2010 Land Rover LR4 | road test

Posted on Jun 30, 2010 by
The LR4 looks an awful lot like the LR3...

The LR4 looks an awful lot like the LR3...



  • Wonderful engine
  • Premium feel
  • On and off-road performance


  • Looks too similar to LR3
  • Minimal boot space with third row of seats up
  • Electronics concerns


The LR4 is a family-orientated SUV from , compared to the luxury focus of the Range Rover, which is more than 50,000AED pricier. We rather like it – it retains the off-road capability that the British manufacturer is noted for while being practical, well made and comfortable on the road. We’re not sure it warrants a new name, being an updated version of the LR3, but that doesn’t take away from its quality.

The LR4 is badged as the Discovery 4 in Europe

The LR4 is badged as the Discovery 4 in Europe


Performance is wonderful, thanks to the 5.0-litre V8 engine also found in the rest of the range and in high-performance cars from Land Rover’s sister company, Jaguar. There’s lots of power (375bhp) and the delivery is hard to fault – it’s smooth, refined and quite with plenty of torque available from low down in the rev range, meaning there’s always grunt when you want it. The six-speed automatic gearbox is quick and unobtrusive – together, the performance should satisfy all on-road needs.

We’ve done some brief off-road stints in the LR4 too, and found it impressive – Land Rover has a very well respected heritage in tackling the rough stuff and it has the capabilities to tackle some very serious terrain, even in full road-going guise thanks to technologies like Terrain Response, which optimises the vehicle set up for different surfaces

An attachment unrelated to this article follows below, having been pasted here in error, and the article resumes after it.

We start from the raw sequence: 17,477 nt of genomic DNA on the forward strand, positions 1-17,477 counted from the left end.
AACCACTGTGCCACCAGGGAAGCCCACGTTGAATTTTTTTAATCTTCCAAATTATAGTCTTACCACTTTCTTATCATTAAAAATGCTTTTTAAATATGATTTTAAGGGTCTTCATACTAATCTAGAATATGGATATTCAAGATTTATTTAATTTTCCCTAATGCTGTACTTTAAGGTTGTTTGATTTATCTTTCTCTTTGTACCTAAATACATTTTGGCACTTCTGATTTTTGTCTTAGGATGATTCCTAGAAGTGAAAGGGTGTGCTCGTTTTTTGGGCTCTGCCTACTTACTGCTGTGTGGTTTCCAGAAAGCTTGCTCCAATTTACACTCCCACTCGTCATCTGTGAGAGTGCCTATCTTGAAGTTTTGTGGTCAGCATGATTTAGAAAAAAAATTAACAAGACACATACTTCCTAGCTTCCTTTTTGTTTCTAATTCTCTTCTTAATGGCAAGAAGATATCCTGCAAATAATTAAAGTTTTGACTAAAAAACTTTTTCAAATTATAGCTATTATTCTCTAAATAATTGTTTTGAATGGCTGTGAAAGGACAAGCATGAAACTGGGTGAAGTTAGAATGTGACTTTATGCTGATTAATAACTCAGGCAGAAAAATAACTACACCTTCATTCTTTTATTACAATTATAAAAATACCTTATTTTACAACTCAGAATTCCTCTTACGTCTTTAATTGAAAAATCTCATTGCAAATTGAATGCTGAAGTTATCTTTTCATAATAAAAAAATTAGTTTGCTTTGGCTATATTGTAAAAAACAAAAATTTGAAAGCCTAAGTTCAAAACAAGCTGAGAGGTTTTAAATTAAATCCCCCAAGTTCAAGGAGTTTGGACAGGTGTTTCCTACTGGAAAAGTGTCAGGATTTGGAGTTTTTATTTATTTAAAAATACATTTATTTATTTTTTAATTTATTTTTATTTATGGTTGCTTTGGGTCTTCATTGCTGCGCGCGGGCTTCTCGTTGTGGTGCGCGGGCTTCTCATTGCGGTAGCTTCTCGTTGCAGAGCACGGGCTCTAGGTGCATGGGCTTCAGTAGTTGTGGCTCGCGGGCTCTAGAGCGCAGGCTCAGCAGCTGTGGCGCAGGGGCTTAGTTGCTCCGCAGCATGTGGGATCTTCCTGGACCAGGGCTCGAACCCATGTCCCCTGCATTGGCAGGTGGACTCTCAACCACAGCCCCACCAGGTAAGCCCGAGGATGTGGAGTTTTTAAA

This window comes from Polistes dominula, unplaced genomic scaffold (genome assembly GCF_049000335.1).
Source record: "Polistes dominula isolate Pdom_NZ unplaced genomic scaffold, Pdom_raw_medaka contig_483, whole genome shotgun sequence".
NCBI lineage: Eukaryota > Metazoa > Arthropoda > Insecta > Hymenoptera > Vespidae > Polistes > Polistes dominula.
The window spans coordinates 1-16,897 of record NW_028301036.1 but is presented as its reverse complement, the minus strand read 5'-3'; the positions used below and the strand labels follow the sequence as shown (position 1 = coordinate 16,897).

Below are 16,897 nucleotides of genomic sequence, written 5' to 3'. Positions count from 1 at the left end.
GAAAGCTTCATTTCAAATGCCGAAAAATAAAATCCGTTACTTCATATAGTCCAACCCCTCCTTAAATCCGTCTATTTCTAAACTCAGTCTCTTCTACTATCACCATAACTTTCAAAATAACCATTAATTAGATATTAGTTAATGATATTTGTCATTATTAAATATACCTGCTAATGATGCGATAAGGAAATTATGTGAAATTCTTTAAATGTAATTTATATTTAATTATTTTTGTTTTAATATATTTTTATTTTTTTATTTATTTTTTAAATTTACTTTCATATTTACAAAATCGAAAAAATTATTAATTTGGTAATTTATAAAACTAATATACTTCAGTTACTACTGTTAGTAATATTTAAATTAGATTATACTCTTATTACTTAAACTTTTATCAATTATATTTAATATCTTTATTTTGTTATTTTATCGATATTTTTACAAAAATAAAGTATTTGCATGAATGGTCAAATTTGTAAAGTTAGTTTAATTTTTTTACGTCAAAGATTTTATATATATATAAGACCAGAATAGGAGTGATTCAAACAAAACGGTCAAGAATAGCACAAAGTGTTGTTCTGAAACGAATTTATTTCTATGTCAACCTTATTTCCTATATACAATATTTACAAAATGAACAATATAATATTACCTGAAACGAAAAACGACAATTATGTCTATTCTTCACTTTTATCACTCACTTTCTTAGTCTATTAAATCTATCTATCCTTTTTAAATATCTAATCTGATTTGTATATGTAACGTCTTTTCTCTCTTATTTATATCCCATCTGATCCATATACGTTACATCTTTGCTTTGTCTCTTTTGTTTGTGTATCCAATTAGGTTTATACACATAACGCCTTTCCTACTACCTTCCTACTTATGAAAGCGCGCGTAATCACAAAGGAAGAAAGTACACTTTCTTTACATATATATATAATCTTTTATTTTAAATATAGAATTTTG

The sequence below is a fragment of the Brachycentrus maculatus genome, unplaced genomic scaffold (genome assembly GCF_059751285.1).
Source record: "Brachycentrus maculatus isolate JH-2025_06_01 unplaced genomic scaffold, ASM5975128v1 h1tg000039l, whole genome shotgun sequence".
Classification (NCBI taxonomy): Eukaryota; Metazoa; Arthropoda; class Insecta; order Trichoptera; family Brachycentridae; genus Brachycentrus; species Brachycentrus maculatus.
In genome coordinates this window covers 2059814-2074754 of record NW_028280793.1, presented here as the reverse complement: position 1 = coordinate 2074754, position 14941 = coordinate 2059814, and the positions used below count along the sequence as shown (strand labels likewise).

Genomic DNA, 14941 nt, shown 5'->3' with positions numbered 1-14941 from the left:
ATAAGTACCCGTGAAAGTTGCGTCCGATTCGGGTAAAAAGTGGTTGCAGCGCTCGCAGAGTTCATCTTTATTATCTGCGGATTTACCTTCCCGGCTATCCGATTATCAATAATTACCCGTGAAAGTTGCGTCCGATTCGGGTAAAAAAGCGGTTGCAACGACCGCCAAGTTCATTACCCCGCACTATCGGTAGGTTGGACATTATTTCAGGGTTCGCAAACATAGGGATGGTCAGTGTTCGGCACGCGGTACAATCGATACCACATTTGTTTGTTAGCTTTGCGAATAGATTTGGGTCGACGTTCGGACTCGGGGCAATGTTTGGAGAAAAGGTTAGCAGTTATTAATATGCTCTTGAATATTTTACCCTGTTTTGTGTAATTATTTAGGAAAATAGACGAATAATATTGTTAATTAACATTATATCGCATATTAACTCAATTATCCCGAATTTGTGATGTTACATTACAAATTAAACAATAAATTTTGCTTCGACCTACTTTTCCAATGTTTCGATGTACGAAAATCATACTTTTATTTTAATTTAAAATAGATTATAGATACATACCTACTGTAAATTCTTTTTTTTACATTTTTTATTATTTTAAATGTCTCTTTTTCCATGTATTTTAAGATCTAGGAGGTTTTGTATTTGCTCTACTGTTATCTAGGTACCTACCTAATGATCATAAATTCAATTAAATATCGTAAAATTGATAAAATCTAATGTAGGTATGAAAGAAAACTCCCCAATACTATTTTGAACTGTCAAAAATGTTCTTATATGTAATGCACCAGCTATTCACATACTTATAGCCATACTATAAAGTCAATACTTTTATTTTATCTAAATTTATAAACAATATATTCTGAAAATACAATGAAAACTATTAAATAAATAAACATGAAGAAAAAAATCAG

The interior is well put together and features a commanding driving position

The interior is well put together and features a commanding driving position


Despite its power, the LR4 isn’t a sporty SUV in the style of, say, a Porsche Cayenne or the BMW’s X6. Rather, this strikes a balance between being comfortable and insulating you from the world outside, and having some kind of connection to the road; i.e. not being saggy or wallowy to drive.

While the ride is not as wafty as some other SUVs we’ve tried recently (the Toyota Sequoia being the benchmark), the LR4 still soaks up shocks from potholes or speedbumps while still keeping the driver aware of what’s happening under the wheels.

The turning circle is commendably tight and the steering is nicely weighted – the best compliment we can afford is that we didn’t notice particular lightness or heaviness when manoeuvring or at speed. Land Rover has heavily updated the mechanics of the LR4 compared to the LR3, and it’s generally very impressive. There’s a small amount of body roll in corners but its not excessive.

A dial and a few switches make it easy to set the LR4 up for off-roading

A dial and a few switches make it easy to set the LR4 up for off-roading


The LR4 feels really well put together with some great quality materials – soft touch plastics, good-quality leather and wood. That said, there are some details that grate a little – scratchy action on the air conditioning controls for one. Most dials are nicely damped, but the air con ones aren’t and don’t have the same feeling of quality.

One concern is that our test model’s electrics were extremely temperamental. In the few days we had it the entertainment and navigation system failed to start or failed to work properly on several occasions. We could just have been unlucky, but a browse of some Land Rover forums has shows that we’re not the only ones – let us know if you’ve seen any similar problems.